It is one of the cruel facts of my life that I have never felt sexy behind the wheel.
Given the diversity of fetishes out there, I would have thought there would at least be a niche group that gets hot for middle-aged men in VW saloons. But as I drive the mean streets of south-west London, I have to confess I have never sensed other drivers eyeing me up with the salivating lust provoked by Steve McQueen or Lewis Hamilton.
Given my own obvious sex appeal, I had put this down to the choice of car, which has always veered towards the practical and second-hand — neither concept a byword for sensuality. But the controversy over the decision by both professional darts and Formula One to stop using glamorous models at their tournaments has made me realise there was another reason.
It is because I lack a lightly attired woman draped across the bonnet as a visible clue to my glamour. When cars are first unveiled to dumb men like me, they almost always have a woman reclining racily on the chassis. (I should add that I am talking about the international motor shows rather than the local showroom, where the VWs are normally adorned only by a thirtysomething salesman called Clive.)
Clearly, we know our new car does not actually come with a woman on the bonnet — for one thing, it would be terribly impractical on bends. But that has never stopped carmakers using women to sell to men because — duh — pretty woman equals sexy car, equals sexy driver. And nothing says sexy like a bored model running through product specifications.
But this thinking may finally be under severe threat. With Formula One and professional darts dispensing with the services of “grid girls” and “walk-on women” hired to bring sex appeal to their rather tedious sports, it may be only a matter of time before carmakers — especially at European and US events — also seek to end their brand association with The Benny Hill Show.
The darts damsels accompanied players to the stage at tournaments and were there to add a touch of glamour. This, as you can imagine, is not easy. But you can see the logic. Take away the women and all you are left with is large men chucking small arrows at a board.
This, sadly, is where my car parallel kicks in. My own car choice is closer to darts than F1. It is ageing, functional and no number of fabulous females could disguise the fact that it is driven by a portly, middle-aged man.
Unlike darts, F1 is seen as sexy. It exudes wealth, danger and speed but never lost its 1970s vibe, so sees pretty women as the natural accoutrement to money and power. But lest you think they were just there to provide fresh meat for the racing elite, we are assured they had a real job — to help drivers find their cars in the bustle of the race build-up. I hardly need stress how important this is. We couldn’t have Lewis driving the wrong car round Monza.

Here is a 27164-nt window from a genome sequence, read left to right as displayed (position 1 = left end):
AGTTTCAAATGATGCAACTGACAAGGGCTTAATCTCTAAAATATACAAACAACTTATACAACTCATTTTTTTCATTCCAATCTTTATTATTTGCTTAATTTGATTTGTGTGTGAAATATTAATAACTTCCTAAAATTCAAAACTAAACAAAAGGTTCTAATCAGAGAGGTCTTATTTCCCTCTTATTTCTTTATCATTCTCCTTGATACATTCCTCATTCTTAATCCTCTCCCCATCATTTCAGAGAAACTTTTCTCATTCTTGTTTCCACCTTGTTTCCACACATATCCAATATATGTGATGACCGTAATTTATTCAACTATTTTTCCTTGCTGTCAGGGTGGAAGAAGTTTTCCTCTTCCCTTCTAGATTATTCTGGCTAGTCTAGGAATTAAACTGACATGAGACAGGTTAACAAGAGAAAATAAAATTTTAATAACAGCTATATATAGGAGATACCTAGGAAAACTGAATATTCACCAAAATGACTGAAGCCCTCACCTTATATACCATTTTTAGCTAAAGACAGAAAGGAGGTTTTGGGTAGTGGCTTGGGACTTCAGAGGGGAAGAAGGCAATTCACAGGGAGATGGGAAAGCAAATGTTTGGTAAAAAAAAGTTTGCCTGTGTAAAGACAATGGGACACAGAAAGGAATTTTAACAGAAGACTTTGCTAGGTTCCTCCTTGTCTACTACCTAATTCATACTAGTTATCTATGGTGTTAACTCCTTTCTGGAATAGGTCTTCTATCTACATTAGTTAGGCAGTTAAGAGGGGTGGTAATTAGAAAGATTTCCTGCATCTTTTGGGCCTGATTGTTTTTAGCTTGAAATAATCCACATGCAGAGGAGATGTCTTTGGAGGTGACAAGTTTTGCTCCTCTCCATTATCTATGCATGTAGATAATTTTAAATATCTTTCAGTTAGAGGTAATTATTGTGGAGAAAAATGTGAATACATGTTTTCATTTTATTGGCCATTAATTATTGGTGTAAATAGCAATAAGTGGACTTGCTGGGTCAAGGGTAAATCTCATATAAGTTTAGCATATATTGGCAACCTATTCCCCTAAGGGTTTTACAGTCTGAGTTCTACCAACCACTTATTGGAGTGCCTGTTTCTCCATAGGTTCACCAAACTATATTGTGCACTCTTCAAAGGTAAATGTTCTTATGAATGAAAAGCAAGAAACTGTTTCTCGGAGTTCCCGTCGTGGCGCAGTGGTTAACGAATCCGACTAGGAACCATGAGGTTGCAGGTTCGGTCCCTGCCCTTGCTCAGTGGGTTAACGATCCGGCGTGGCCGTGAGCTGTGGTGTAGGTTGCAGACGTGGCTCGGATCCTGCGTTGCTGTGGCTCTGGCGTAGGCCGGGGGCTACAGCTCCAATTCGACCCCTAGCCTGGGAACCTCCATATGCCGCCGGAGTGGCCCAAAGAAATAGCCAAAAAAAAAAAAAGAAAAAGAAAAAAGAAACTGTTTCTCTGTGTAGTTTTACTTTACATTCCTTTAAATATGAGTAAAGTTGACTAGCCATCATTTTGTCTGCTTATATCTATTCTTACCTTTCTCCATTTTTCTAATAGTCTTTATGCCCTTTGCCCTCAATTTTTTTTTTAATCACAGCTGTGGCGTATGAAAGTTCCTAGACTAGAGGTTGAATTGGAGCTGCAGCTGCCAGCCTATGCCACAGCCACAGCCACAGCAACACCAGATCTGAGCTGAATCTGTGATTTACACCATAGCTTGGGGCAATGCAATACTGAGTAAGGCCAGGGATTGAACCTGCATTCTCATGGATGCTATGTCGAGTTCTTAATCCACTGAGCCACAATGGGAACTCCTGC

The news prompted wails from commentators in the rightwing media, oozing compassion for these poor women facing unemployment and destitution. There is no getting round this. Some women are losing jobs they may have enjoyed, though if the jobs are truly necessary they could probably be done by both genders and with — you know — proper clothes. Social change can cost jobs. Children lost work when we stopped them going up chimneys. But when pundits lament unemployment due to social progress, you can be sure it is the progress rather than the job losses they are really mourning.
But, thunder some, what about the famous women making money off their looks — the Myleene Klasses and Kim Kardashians peddling barely clothed images for business purposes? Well, it seems an odd kind of feminism, I’d agree, but at least they are their own product — and quite often their own boss.
For the sports, if you can take away something as high profile as glamorous models without changing the fundamentals of the event, that perhaps is a clear indication of why it is time for them to go.
And as to sex appeal, without the women F1 will still be glamorous; darts and my VW, not so much.
But then who were we kidding in the first place?
This article was originally published by the Financial Times.
Copyright The Financial Times Limited 2018.